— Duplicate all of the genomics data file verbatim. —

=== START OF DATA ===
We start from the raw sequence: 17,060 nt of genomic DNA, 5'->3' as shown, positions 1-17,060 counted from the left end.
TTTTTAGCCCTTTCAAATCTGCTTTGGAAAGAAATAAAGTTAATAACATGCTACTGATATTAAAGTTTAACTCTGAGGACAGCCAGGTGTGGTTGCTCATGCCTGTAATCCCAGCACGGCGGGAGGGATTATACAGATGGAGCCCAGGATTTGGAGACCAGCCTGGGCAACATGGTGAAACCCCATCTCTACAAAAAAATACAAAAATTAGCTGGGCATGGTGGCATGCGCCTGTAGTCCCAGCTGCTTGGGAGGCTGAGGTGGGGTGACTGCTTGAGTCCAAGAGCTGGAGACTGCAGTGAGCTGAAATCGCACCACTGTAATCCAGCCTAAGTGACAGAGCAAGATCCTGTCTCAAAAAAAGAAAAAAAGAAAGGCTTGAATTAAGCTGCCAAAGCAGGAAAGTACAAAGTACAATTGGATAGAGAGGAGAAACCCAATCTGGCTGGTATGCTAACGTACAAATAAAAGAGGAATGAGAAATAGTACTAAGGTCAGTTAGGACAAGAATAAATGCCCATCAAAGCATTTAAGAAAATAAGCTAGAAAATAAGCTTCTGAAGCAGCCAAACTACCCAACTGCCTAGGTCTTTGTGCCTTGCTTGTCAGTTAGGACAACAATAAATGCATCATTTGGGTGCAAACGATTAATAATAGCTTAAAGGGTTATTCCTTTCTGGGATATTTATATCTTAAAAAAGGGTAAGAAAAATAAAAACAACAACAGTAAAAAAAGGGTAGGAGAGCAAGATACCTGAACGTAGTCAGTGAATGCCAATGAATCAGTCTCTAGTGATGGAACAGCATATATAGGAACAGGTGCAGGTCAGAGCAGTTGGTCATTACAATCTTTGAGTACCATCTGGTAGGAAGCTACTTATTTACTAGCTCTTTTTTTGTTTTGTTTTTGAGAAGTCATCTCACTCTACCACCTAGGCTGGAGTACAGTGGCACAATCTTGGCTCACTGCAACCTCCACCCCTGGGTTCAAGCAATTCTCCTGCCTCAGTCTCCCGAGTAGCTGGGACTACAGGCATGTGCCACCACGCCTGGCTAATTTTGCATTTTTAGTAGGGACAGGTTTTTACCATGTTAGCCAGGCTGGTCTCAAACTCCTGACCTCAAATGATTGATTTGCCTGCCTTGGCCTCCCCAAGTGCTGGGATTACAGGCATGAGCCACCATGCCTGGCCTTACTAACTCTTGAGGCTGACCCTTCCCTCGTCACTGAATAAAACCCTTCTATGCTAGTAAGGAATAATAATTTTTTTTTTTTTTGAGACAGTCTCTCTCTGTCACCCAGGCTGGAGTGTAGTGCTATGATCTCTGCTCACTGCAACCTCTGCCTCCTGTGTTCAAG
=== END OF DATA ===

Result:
We start from the raw sequence: 17,060 nt of genomic DNA, 5'->3' as shown, positions 1-17,060 counted from the left end.
TTTTTAGCCCTTTCAAATCTGCTTTGGAAAGAAATAAAGTTAATAACATGCTACTGATATTAAAGTTTAACTCTGAGGACAGCCAGGTGTGGTTGCTCATGCCTGTAATCCCAGCACGGCGGGAGGGATTATACAGATGGAGCCCAGGATTTGGAGACCAGCCTGGGCAACATGGTGAAACCCCATCTCTACAAAAAAATACAAAAATTAGCTGGGCATGGTGGCATGCGCCTGTAGTCCCAGCTGCTTGGGAGGCTGAGGTGGGGTGACTGCTTGAGTCCAAGAGCTGGAGACTGCAGTGAGCTGAAATCGCACCACTGTAATCCAGCCTAAGTGACAGAGCAAGATCCTGTCTCAAAAAAAGAAAAAAAGAAAGGCTTGAATTAAGCTGCCAAAGCAGGAAAGTACAAAGTACAATTGGATAGAGAGGAGAAACCCAATCTGGCTGGTATGCTAACGTACAAATAAAAGAGGAATGAGAAATAGTACTAAGGTCAGTTAGGACAAGAATAAATGCCCATCAAAGCATTTAAGAAAATAAGCTAGAAAATAAGCTTCTGAAGCAGCCAAACTACCCAACTGCCTAGGTCTTTGTGCCTTGCTTGTCAGTTAGGACAACAATAAATGCATCATTTGGGTGCAAACGATTAATAATAGCTTAAAGGGTTATTCCTTTCTGGGATATTTATATCTTAAAAAAGGGTAAGAAAAATAAAAACAACAACAGTAAAAAAAGGGTAGGAGAGCAAGATACCTGAACGTAGTCAGTGAATGCCAATGAATCAGTCTCTAGTGATGGAACAGCATATATAGGAACAGGTGCAGGTCAGAGCAGTTGGTCATTACAATCTTTGAGTACCATCTGGTAGGAAGCTACTTATTTACTAGCTCTTTTTTTGTTTTGTTTTTGAGAAGTCATCTCACTCTACCACCTAGGCTGGAGTACAGTGGCACAATCTTGGCTCACTGCAACCTCCACCCCTGGGTTCAAGCAATTCTCCTGCCTCAGTCTCCCGAGTAGCTGGGACTACAGGCATGTGCCACCACGCCTGGCTAATTTTGCATTTTTAGTAGGGACAGGTTTTTACCATGTTAGCCAGGCTGGTCTCAAACTCCTGACCTCAAATGATTGATTTGCCTGCCTTGGCCTCCCCAAGTGCTGGGATTACAGGCATGAGCCACCATGCCTGGCCTTACTAACTCTTGAGGCTGACCCTTCCCTCGTCACTGAATAAAACCCTTCTATGCTAGTAAGGAATAATAATTTTTTTTTTTTTTGAGACAGTCTCTCTCTGTCACCCAGGCTGGAGTGTAGTGCTATGATCTCTGCTCACTGCAACCTCTGCCTCCTGTGTTCAAG